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Officials look at small business failure in SVG


Poor financial management, specifically poor cash flow management, is one of the main causes of small business failure in St Vincent and the Grenadines.{{more}}

Business Development Officer at the Chamber of Industry and Commerce Debalanie Cruickshank said he believes that the one-day workshop for entrepreneurs, hosted by her organization and the Bank of Nova Scotia, would inform and enlighten participants on how to successfully manage monies coming into, and leaving their establishments.

Cruickshank, speaking at the opening of the workshop at Frenches House on Wednesday, pointed out that apart from the global financial crisis and other obstacles, businesses were hampered by their cash flow management, which she said could not be over emphasized

“As a consequence, we at the Chamber of Industry and Commerce are pleased to be partnering with the Bank of Nova Scotia in this timely and relevant seminar, as we continue to facilitate and encourage small businesses, development,” Cruickshank said.

“… cash flow management is vital to the survival and growth of any business. Therefore, entrepreneurs, I urge you … to capitalize on this opportunity to learn how to manage your business in a more effective and efficient manner,” she added.

Cruickshank commended the Bank of Nova Scotia for spearheading the initiative — part of the institution’s small business week event.

Brian Alexander, general manager of the Bank of Nova Scotia, informed the attendees that the seminar was the first of many the bank hopes to hold in the coming months, which, he said, will deliver tremendous value, as they will strengthen their base of operation.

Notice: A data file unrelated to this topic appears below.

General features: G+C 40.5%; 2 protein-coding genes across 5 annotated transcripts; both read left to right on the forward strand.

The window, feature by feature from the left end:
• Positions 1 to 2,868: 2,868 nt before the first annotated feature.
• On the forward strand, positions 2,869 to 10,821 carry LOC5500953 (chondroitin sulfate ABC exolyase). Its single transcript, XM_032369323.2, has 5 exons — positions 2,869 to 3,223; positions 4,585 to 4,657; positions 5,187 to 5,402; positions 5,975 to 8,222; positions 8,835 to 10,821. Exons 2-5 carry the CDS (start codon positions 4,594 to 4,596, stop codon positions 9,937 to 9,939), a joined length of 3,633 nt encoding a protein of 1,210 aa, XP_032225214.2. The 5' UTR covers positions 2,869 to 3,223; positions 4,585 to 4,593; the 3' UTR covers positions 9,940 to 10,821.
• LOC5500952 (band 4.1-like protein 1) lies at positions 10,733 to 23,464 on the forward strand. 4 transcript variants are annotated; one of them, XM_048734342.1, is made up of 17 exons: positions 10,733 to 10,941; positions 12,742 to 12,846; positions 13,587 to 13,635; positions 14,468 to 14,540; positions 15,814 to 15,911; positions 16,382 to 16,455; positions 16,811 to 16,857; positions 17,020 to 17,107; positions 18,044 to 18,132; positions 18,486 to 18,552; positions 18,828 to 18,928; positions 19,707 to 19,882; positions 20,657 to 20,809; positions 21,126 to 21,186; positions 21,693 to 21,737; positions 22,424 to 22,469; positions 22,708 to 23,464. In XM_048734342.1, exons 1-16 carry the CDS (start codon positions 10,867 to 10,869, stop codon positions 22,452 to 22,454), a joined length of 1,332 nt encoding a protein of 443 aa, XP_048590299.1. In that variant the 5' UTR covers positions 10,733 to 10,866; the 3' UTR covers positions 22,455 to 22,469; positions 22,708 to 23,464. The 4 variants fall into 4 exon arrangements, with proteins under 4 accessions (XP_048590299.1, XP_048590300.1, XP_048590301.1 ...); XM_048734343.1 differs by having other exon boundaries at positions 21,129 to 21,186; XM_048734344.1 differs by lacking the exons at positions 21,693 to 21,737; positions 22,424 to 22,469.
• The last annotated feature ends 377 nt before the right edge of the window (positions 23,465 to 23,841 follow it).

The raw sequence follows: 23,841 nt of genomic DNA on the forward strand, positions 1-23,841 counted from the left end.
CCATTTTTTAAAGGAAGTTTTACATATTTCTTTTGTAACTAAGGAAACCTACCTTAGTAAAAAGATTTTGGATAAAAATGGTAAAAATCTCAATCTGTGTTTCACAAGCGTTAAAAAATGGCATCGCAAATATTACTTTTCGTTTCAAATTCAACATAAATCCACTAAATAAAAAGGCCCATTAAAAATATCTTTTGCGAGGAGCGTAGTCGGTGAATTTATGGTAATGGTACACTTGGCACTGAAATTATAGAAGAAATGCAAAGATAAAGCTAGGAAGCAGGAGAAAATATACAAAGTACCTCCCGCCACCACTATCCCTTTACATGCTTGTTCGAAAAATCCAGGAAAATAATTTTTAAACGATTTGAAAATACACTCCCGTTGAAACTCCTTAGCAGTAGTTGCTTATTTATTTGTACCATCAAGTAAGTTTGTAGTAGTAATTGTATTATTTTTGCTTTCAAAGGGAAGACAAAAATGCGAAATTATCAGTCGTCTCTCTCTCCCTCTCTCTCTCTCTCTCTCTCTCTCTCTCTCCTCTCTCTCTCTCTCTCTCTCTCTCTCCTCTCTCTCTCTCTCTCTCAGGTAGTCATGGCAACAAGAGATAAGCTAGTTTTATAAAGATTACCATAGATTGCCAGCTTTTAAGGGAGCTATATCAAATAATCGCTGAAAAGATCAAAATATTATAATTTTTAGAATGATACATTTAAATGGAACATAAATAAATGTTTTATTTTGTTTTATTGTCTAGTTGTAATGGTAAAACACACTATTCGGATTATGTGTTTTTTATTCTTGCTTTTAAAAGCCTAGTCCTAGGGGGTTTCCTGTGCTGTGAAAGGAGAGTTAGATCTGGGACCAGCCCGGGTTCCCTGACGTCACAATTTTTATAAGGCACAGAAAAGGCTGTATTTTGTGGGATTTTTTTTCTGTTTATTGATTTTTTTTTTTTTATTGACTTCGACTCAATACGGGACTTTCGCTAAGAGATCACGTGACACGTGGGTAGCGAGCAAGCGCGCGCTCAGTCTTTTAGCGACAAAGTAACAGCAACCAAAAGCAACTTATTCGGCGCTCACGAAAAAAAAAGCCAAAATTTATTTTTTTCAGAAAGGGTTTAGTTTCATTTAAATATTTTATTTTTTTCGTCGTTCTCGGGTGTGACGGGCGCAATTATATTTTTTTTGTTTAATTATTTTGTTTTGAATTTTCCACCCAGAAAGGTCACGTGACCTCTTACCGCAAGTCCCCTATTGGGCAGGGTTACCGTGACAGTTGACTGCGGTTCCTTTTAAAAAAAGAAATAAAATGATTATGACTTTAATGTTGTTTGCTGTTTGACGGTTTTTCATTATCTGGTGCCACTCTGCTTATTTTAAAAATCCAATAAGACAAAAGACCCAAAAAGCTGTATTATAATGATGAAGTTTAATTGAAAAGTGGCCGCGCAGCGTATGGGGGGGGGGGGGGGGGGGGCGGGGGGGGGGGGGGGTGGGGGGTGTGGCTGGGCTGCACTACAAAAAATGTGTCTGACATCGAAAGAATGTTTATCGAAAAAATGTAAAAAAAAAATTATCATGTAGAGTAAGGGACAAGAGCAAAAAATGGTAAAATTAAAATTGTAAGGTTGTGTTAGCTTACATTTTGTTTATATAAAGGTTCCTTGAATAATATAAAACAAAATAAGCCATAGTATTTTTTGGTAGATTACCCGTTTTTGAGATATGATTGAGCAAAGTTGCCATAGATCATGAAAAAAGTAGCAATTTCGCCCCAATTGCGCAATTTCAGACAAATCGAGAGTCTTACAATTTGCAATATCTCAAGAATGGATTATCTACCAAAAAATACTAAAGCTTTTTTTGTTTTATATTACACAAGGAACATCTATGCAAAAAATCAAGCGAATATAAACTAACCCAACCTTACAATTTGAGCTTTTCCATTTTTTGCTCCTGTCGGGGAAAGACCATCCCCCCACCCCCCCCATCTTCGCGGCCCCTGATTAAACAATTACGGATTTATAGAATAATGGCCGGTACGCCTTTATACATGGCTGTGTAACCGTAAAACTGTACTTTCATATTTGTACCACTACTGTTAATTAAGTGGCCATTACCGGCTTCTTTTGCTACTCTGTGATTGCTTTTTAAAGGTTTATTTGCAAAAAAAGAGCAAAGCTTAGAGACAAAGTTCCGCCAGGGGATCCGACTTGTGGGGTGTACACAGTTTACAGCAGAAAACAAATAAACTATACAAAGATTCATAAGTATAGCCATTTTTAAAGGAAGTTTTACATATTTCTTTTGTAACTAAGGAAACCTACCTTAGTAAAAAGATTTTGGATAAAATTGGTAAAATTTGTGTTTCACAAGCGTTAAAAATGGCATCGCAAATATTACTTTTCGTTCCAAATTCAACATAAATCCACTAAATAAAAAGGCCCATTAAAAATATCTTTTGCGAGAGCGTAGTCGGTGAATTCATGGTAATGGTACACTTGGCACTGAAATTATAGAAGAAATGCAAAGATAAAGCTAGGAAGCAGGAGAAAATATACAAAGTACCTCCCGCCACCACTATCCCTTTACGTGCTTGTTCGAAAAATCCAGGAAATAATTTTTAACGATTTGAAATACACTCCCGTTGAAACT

“The interest is there, so we are encouraged to continue along this vein.

“Access to relevant solutions is a key driver of Scotia Bank’s differentiated product strategy. We are continually seeking ways in which we can improve our range of options, and the efficiency at which we can deliver this service. This is complimented by our focus in keeping you informed and equipped for business especially given the peculiar challenges that small business, people experience,” Alexander said.

He pointed out that since they started operations here more than 30 years ago, the bank had explored ways to make its services more accessible to the business sector.

He said that the bank’s vision has always been to create opportunities through a range of banking solutions, but more importantly to build and deepen the relationship with its customers.

“That objective has led to a platform of Scotia Bank support for the business sector through a range of things; we have had quality development, and a key part for us is education. Education is what we are here today to talk about.”

More than 20 entrepreneurs attended the event, which covered areas such as the basics of marketing, cash flow in and out of businesses, discovering sources of money to expand the business, inventory, as well as payment terms and unexpected expenses.

Facilitators were Bank of Nova Scotia employees Gailene Branch, assistant manager of small business; Cyron Clarke, commercial banking manager; Norman Cumberbatch, commercial services officer; and Carl Dickson, accounts manager in the Commercial Unit. (JJ)